Photo: CC BY-NC celTatis
Have you ever heard of a microburst? Me neither, yet it seems that my trips to the US happen to coincide with freak meteorological conditions. Last year, Claire and I were the closest we’ve ever been to a tornado; this year it was a microburst. A what? Wikipedia to the rescue: “A microburst is a very localized column of sinking air caused by a small and intense downdraft within a thunderstorm”. Mad. Crazy. Un-be-lie-va-ble. Result: a sizeable chunk of dearest Route 228, without which I would never have made it to Mars, was closed off and my arrival in Pittsburgh was delayed by whatever time it took the shuttle van to bypass the microbursty mess. Forever. Twice.
And so it was that FlipCon14 came and went. This is how I saw it.
While the US soccer team mourned what would have been a mighty win over Portugal, Molly Schroeder kicked off inviting us all to live in beta: try things out, if they don’t work, bury them in your educational graveyard (like Google’s graveyard) and move on. The only expectation of living in beta is that you learn something.
An hour later I was happy to join World Languages teachers claiming their rights in a flipped world dominated by Science and Math. Flip Spanish. Flip English. Flip Mandarin. Flip grammar. Flip culture. Make it real. My kind of conversation.
Katherine McKnight’s talk had the gravitas of the research-savvy: effective videos need to be guided by theory of learning, and thus there are personalization principles, segmenting and pre-training principles, cognitive overload and so forth that translate into practical advice for teachers: show your face in your videos, provide information about key concepts before lessons, break recordings into manageable bites, include a continue button –students don’t know when to pause, apparently. All common sense, if you ask me. And what about length? Research says that anything longer than six minutes becomes a feat of endurance for college students –I chuckled, not Game of Thrones.
Irma Brasseur-Hock’s presentation was a disappointment. I was expecting to hear more about the results of the survey and focus groups that the University of Kansas Center for Research on Learning conducted last year, but instead she rushed through her demographics (which incidentally match what everybody knows now, that most teachers flip in Science, in high school, have little experience in flipping but a lot in teaching) and hardly commented on the research questions: what are the biggest challenges that flipped educators face, how do they make and/or choose videos, has the flip changed what they do in class, what recommendation do they have for other teachers? Zilch. Is the data available anywhere? No, you have to wait for the publication; if it ever comes, I think to myself. Sigh. Instead she was keen on showcasing an online module they are launching in the fall, a how-to guide for flipped educators that focuses on teaching students with learning differences –and by that she meant not only under-achievers but also talented kids. Their idea is to take the research and create a teacher-friendly product; why are they so keen on sharing the (free) product but not the research?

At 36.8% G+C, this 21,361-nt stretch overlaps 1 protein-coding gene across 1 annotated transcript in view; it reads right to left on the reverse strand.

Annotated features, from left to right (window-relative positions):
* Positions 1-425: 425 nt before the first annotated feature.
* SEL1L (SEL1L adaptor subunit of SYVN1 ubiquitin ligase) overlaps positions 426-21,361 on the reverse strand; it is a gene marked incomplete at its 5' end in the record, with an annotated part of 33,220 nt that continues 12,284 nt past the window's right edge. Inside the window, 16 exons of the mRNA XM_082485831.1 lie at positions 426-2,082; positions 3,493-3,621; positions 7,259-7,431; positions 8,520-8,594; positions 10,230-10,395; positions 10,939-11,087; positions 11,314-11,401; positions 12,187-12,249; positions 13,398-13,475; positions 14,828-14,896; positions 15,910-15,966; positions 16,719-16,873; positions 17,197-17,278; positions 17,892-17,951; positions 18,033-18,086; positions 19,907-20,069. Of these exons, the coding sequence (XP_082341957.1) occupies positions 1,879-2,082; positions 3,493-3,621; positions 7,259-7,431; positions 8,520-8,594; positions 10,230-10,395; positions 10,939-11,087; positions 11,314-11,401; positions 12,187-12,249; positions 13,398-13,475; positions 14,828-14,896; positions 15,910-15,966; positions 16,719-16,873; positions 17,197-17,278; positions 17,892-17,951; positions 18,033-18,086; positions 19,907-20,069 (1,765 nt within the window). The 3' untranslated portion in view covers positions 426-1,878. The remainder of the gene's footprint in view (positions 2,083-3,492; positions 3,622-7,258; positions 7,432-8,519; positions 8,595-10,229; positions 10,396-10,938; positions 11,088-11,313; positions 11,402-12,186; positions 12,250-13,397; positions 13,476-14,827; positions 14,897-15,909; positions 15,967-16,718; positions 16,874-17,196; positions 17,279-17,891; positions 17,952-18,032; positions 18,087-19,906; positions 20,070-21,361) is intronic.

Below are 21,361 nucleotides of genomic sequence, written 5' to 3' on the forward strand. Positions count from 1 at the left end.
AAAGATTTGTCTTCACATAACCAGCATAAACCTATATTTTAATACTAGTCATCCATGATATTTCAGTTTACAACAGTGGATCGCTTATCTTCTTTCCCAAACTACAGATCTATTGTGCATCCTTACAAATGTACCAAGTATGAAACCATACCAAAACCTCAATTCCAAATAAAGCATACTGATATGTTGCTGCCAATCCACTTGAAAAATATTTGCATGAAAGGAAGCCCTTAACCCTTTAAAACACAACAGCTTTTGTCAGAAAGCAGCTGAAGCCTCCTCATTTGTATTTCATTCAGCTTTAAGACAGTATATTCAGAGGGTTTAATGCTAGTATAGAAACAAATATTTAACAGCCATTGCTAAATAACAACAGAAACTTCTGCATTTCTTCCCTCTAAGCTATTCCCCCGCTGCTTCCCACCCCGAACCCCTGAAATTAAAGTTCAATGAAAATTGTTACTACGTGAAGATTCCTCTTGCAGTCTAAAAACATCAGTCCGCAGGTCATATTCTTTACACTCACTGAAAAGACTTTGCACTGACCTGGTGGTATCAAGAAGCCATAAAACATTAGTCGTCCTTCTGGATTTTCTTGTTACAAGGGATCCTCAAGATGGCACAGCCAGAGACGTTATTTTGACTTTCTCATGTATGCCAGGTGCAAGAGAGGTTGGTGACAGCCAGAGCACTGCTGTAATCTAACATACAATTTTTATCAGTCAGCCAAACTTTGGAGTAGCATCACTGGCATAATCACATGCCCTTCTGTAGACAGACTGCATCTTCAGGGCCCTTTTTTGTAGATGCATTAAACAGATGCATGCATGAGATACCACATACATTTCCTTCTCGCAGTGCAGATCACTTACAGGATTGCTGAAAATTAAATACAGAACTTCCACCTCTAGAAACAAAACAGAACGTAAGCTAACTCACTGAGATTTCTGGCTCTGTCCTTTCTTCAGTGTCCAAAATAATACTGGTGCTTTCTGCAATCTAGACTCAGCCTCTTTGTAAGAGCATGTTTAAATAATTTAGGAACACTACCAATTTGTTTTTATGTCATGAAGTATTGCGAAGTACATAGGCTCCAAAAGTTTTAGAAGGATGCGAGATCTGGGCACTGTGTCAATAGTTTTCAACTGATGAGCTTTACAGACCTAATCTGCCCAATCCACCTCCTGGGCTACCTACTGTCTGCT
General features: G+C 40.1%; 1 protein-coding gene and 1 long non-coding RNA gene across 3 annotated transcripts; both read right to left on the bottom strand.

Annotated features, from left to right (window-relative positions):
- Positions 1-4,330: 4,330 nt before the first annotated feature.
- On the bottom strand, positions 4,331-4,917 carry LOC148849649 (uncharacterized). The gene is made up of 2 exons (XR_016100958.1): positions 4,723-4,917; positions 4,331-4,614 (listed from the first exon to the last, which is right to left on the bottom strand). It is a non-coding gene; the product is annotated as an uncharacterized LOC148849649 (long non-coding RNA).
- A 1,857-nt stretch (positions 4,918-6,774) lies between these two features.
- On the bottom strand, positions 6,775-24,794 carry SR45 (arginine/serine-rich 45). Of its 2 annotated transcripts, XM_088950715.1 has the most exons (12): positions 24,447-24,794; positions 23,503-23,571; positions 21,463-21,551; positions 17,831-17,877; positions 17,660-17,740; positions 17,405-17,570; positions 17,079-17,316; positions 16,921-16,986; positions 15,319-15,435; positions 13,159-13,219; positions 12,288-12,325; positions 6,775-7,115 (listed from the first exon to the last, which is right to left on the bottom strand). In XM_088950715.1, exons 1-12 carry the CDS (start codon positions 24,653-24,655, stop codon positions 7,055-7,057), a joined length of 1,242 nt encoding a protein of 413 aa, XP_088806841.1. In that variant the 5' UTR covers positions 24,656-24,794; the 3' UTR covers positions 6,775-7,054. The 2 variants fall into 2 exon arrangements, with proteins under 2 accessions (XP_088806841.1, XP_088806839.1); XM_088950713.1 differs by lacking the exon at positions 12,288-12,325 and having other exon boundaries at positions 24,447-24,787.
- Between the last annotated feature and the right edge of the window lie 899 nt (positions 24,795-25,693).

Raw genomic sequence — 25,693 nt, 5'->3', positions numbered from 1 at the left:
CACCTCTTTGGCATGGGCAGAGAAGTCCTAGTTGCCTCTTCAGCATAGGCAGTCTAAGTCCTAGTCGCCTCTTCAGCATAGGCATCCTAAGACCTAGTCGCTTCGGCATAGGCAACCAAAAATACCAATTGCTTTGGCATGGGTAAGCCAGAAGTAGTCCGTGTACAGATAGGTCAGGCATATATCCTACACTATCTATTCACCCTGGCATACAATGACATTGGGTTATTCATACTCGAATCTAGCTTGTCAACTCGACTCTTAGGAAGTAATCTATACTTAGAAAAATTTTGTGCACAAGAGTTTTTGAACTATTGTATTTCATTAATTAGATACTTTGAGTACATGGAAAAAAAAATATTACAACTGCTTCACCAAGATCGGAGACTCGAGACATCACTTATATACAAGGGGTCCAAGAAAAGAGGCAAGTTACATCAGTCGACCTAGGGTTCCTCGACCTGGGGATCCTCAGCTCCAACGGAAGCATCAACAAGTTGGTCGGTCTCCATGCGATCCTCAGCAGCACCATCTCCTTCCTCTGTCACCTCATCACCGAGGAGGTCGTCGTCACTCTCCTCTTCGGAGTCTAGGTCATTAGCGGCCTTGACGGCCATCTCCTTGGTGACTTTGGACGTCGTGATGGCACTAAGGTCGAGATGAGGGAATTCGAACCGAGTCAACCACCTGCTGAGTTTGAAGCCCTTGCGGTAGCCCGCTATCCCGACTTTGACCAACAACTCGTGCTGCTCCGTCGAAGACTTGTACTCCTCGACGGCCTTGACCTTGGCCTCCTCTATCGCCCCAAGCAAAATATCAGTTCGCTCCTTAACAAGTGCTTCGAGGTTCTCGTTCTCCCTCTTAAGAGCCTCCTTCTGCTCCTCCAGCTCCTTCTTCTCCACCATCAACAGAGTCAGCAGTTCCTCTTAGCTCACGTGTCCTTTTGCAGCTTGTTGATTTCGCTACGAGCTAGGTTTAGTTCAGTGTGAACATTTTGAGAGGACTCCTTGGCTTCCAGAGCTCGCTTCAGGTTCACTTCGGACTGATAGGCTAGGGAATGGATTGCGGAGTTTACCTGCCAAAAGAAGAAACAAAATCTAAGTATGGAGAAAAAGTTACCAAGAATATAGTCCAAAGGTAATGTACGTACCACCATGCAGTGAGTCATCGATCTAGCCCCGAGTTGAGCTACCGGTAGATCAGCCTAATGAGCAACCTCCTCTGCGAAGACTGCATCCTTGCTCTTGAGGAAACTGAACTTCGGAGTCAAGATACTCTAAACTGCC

On Wednesday, Taylor Pettis didn’t go deeper into the information that has already been shared in this infographic, when he talked about the growth of flipped learning in the last two years. A bit of discussion followed, but since all present very much fitted the Sophia profile, there was little new to take away.
And then back to the plenary. If you haven’t heard it before, yes, Jon and Aaron’s talk is inspiring, it’s public speaking at its best, but FlipCon14 was the fourth time I heard them speak since January 2013 and to be honest, if you can’t come up with something new in a year and a half, then Houston, we have a problem. Yes, teachers took the floor to tell us wonderful stories about how the flip has changed the lives of kids, one kid per teacher, three, four, five truly wonderful stories but to me it’s time to renew the discourse. You need the research, guys, policy makers want crunch numbers; the individual stories are good anecdotal evidence but, heart-warming as they are the first time you hear them, it’s one kid amongst millions.
Which is why it was disheartening to see that immediately after, the research round table was poorly attended, and the only concrete idea that emerged was that the scope is there to create a peer-reviewed journal of flipped learning.
After that I decided that the research strand was exhausted for me, or rather that I was exhausted by the research strand so I moved for a bit of action to Kate Baker and Troy Cockrum’s session on flipping canonical texts. Yes, you can flip without videos, fantastic! Here was yet another open invitation to share resources and support each other. Why do I have to read this, Mrs. B? Because it relates to your life, dude. Reading the Declaration of Independence as a break-up letter shows the brilliance of these teachers to make English palatable to students who don’t judge a book by its cover but by its thickness. Tip: disguise it as a digital book, they’ll never know how long it is.
And then it was time to say goodbye, to deliver flowers, thanks, prizes and 5-5-5 resolutions: what are you going to do in the next five days, five weeks and five months? asks Jon Bergmann. Write this blog. Think. Read. Think again. And write more, I hope.
Finally, my biggest hug to Kari Arfstrom who steps down from her position as Executive Director of the Flipped Learning Network after two and a half years of tireless work, amazing energy and elegance. I’m delighted that she is moving to better things, but I fear that the open movement loses her strongest ally in the ranks of the flipped.
FlipCon15 in Michigan in July. ¿Qué será, será…?